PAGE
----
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5 Written Questions

5 Matching Questions

  1. difference threshold
  2. selective attention
  3. middle ear
  4. Parapsychology
  5. perception
  1. a the mental process of sorting, identifying, and arranging raw sensory data into meaningful patterns
  2. b The focusing of conscious awareness on a particular stimulus, like the cocktail effect (notice your name in a crowd)
  3. c The chamber between the eardrum and cochlea containing three tiny bones (Hammer, Anvil, and Stirrup) that concentrate the vibrations (conduction) of the eardrum on the cochlea's oval window.
  4. d Study of paranormal phenomena, including ESP and psychokinesis
  5. e Just Noticeable Difference (JND); the smallest change in stimulation that you can detect 50% of the time; differs from one person to the other (and from moment to moment); tells us the flexibility of sensory systems

5 Multiple Choice Questions

  1. nerve cells in the brain that respond to specific features of the stimulus, such as shape, angle, or movement.
  2. Hearing loss caused by damage to the cochlea's receptor cells or to the auditory nerves; also called nerve deafness.
  3. Conversion of one form of energy into another. In sensation, the transforming of stimulus energies into neural impulses.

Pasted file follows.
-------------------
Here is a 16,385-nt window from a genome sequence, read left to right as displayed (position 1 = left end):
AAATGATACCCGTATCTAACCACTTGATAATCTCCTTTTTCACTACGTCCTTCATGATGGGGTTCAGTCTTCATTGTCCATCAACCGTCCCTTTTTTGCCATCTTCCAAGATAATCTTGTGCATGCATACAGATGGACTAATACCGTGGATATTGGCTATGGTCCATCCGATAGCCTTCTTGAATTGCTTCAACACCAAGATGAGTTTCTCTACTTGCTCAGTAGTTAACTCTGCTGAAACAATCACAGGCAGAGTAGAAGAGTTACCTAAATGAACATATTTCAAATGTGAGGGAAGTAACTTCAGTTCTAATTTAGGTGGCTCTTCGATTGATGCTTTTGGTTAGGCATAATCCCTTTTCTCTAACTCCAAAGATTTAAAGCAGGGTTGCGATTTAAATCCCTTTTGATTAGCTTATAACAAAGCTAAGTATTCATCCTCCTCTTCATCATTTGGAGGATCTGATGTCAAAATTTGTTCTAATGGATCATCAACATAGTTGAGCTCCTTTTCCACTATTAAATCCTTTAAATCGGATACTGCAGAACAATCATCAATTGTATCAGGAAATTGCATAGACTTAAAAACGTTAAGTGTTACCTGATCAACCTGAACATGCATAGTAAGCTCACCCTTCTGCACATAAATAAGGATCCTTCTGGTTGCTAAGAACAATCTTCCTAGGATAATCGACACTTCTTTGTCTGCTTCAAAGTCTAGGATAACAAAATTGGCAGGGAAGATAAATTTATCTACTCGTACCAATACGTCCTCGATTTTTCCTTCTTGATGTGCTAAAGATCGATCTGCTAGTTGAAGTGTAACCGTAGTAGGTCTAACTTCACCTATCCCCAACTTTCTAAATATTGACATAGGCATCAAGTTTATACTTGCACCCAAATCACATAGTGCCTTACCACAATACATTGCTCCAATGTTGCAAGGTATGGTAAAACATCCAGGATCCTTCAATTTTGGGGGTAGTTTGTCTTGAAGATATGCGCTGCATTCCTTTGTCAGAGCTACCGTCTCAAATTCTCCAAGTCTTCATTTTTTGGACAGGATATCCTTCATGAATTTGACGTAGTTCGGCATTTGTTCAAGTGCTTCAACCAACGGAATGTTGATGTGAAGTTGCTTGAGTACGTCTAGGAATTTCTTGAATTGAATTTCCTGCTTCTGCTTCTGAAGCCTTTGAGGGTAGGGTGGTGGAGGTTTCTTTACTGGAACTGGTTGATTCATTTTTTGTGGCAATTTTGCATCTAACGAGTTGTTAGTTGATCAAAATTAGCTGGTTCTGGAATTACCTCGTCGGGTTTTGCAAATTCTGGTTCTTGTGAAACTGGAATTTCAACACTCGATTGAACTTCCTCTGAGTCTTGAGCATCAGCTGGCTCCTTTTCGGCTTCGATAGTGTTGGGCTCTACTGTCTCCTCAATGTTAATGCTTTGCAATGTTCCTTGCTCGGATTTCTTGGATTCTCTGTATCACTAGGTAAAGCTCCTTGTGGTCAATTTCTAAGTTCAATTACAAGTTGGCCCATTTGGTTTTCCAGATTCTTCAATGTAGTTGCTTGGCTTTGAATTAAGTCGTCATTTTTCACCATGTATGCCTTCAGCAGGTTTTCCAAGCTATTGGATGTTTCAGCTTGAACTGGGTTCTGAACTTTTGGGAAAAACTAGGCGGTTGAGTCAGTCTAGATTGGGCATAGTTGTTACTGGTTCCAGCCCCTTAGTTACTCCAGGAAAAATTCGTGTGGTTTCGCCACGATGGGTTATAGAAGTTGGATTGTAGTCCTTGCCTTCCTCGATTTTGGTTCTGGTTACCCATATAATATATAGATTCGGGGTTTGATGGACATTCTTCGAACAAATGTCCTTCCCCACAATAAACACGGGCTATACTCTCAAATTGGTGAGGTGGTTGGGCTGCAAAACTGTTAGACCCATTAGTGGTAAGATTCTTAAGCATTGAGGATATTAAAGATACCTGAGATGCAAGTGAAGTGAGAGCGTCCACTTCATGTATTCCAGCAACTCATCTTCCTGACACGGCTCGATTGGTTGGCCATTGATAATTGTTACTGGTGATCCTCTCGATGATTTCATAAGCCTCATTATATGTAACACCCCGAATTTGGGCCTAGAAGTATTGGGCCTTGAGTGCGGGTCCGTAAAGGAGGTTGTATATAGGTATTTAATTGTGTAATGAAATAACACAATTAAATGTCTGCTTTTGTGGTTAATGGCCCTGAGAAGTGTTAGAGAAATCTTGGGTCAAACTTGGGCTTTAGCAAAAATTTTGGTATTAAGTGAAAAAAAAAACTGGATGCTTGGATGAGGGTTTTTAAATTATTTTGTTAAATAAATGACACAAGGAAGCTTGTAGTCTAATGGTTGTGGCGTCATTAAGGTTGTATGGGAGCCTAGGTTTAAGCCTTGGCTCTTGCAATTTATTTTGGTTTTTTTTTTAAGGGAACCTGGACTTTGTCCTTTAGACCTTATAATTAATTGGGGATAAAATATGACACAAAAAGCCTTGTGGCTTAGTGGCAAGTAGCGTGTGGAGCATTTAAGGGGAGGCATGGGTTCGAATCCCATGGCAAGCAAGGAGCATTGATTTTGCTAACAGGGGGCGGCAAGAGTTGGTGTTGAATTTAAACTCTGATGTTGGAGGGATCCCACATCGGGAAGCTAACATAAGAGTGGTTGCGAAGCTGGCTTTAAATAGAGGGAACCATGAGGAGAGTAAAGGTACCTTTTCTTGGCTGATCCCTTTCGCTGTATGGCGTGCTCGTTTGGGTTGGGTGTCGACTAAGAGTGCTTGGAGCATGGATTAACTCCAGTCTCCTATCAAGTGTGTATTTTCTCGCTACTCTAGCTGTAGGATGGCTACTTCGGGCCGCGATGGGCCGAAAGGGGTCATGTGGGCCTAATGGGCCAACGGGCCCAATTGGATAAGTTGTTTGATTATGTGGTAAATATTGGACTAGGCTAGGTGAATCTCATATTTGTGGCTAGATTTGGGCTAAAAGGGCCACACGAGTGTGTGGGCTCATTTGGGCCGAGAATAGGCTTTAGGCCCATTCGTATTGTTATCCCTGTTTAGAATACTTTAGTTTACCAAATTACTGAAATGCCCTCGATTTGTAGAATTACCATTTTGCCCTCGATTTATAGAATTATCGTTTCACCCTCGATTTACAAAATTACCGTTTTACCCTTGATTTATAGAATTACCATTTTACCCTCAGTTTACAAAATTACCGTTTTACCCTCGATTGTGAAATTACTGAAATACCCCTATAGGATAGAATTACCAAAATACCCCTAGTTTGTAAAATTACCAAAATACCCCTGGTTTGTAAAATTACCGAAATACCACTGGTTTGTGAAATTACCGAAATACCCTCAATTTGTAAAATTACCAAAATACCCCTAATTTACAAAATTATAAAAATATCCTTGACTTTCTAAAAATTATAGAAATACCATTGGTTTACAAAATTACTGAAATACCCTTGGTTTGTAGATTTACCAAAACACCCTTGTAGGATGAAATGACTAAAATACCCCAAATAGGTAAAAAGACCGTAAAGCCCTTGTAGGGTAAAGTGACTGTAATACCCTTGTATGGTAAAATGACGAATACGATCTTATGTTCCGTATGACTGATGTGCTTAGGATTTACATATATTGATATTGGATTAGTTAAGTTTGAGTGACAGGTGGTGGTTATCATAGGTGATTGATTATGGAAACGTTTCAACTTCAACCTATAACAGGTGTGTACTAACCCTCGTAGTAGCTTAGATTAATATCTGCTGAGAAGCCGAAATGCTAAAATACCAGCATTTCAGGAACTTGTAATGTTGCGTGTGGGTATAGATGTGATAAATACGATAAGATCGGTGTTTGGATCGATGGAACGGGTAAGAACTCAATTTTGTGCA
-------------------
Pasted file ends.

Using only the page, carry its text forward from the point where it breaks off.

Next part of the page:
4. The theory that opposing retinal processes (red-green Christmas, yellow-blue Michigan, white-black) enable color vision.
  5. Illusion of movement created when two or more adjacent lights blink on and off in quick succession

5 True/False Questions

  1. convergenceThe innermost part of the ear, containing the cochlea, semicircular canals, and vestibular sacs.

          

  2. opponent-process theoryThe theory that opposing retinal processes (red-green Christmas, yellow-blue Michigan, white-black) enable color vision.

          

  3. subliminal perceptionAbility to see objects in three dimension although the image that strike the retina are two-dimensional; allows us to judge distance

          

  4. Young-Helmholtz trichromatic theoryThe spinal cord contains a "gate" that blocks pain signals or allows them to pass on to the brain. It's opened by the activity of pain signals traveling up small nerve fibers and is closed by activity in large fibers or information coming from the brain.

          

  5. Color constancyThe number of complete wavelengths that pass a point in a given time (for example, per second).

          

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